Halifax is one day away from marking a major milestone — with just one day to go in 2016 there have been no pedestrian deaths.
It’s the first time in at least six years that the municipality has hit zero pedestrian fatalities.
According to statistics from Halifax Regional Police, since 2011 the number of pedestrian deaths has hovered around four per year. In 2013 there were only two but so far 2016 is the first time in several years that the city hasn’t seen a single death.
Halifax Regional Police spokesperson Const. Dianne Penfound said the drop in fatalities is “wonderful” but said the city is still challenged by the number of crashes involving pedestrians. The numbers went up this year over last year.
“People are still being hit so there’s still obviously work to be done,” she said.
Dalhousie researcher Ahsan Habib said the drop in deaths is an indication that the city’s efforts in the last few years are paying off. Habib is the director of the Dalhousie Transportation Collaboratory – better known as DalTRAC.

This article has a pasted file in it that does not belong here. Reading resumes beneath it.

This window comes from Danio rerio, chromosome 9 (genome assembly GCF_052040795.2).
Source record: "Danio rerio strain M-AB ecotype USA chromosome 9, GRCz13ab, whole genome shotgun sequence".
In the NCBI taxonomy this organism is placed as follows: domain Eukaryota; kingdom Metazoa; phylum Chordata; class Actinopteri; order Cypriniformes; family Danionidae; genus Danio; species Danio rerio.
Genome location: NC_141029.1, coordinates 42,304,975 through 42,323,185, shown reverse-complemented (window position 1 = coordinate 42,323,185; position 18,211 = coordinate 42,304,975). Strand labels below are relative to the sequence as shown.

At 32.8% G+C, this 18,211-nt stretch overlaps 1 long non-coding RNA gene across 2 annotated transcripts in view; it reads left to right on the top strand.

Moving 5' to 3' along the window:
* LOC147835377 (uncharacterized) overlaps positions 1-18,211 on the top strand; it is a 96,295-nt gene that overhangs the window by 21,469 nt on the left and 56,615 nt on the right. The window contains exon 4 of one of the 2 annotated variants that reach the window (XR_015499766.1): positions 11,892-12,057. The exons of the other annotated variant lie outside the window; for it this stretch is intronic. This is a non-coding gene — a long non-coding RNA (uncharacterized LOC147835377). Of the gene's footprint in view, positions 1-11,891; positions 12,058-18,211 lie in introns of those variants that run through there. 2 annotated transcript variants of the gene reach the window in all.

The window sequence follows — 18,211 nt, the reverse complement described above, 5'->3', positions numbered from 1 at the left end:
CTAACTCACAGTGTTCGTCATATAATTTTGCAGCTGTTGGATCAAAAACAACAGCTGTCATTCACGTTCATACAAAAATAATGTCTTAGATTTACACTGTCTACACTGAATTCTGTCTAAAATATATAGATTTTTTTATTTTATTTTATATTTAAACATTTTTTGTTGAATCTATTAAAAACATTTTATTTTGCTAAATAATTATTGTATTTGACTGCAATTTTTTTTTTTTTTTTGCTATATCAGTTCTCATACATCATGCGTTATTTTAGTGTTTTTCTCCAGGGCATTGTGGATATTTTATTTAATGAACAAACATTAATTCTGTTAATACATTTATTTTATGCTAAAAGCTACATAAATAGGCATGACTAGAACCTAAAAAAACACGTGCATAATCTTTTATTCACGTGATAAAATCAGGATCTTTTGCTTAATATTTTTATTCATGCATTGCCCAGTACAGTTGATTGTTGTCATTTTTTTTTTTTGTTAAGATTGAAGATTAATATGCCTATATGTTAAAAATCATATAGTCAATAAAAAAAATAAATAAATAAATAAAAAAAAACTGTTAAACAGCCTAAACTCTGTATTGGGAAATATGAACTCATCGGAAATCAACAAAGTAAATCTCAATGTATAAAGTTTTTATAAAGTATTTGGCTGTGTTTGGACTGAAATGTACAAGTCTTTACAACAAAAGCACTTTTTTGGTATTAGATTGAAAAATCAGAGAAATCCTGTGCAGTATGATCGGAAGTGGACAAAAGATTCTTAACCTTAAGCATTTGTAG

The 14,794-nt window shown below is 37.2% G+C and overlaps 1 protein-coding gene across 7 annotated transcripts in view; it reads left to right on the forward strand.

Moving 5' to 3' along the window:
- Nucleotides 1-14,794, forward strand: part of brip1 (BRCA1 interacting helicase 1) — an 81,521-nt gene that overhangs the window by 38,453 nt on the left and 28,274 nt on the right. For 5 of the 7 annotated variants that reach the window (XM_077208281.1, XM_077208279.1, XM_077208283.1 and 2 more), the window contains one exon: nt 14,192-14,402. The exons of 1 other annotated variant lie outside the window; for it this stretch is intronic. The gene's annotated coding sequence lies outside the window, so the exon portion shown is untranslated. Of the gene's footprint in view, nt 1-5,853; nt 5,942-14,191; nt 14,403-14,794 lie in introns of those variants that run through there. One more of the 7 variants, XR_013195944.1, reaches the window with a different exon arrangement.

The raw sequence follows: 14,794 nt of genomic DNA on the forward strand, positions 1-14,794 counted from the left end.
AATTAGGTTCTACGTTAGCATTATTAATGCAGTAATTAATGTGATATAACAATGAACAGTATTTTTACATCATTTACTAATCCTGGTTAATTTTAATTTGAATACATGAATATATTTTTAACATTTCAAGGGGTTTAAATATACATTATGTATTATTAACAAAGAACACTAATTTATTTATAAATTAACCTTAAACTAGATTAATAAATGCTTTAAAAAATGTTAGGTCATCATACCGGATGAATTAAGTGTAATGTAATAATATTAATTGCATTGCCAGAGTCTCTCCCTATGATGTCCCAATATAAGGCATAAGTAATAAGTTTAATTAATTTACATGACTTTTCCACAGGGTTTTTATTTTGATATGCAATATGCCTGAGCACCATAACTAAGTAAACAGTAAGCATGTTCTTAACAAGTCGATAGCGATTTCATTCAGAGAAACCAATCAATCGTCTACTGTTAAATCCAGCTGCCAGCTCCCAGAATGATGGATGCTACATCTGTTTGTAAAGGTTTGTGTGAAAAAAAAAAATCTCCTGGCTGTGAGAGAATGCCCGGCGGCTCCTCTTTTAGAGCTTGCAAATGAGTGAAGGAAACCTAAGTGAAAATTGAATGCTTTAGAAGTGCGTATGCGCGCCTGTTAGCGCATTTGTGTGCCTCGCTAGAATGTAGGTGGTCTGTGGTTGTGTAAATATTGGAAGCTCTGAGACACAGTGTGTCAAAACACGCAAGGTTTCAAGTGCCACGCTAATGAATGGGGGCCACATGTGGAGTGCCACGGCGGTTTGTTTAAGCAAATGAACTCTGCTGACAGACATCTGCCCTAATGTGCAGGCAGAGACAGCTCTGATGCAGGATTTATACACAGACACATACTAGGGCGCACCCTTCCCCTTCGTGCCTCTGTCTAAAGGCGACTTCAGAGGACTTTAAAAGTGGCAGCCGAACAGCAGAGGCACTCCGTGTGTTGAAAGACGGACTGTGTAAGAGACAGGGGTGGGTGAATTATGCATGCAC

“I would not discount this as a statistical blip,” he said. “There are positive things that we have seen.”
He said Halifax has made significant improvements to visibility at crosswalks with more signage and zebra stripes painted on the road. And he said awareness campaigns through the city and Dalhousie engaged the public and the heightened enforcement from police also made a difference.
Deputy Mayor Steve Craig helped spearhead many of the initiatives after he was elected to council in 2012. He said the monthly reporting of collisions has given the public and policy makers a better sense of the issues.
He said the reports help shed light on who is causing the collisions and whether particular intersections are “problematic and require attention.”
Habib said in order to turn the drop in deaths into a trend the city can’t let up. He said when the city is designing new roads or retrofitting old ones the focus should be around safety for pedestrians.
“We always design our roads for vehicles, for cars, we should design our roads for people — that’s the main message.”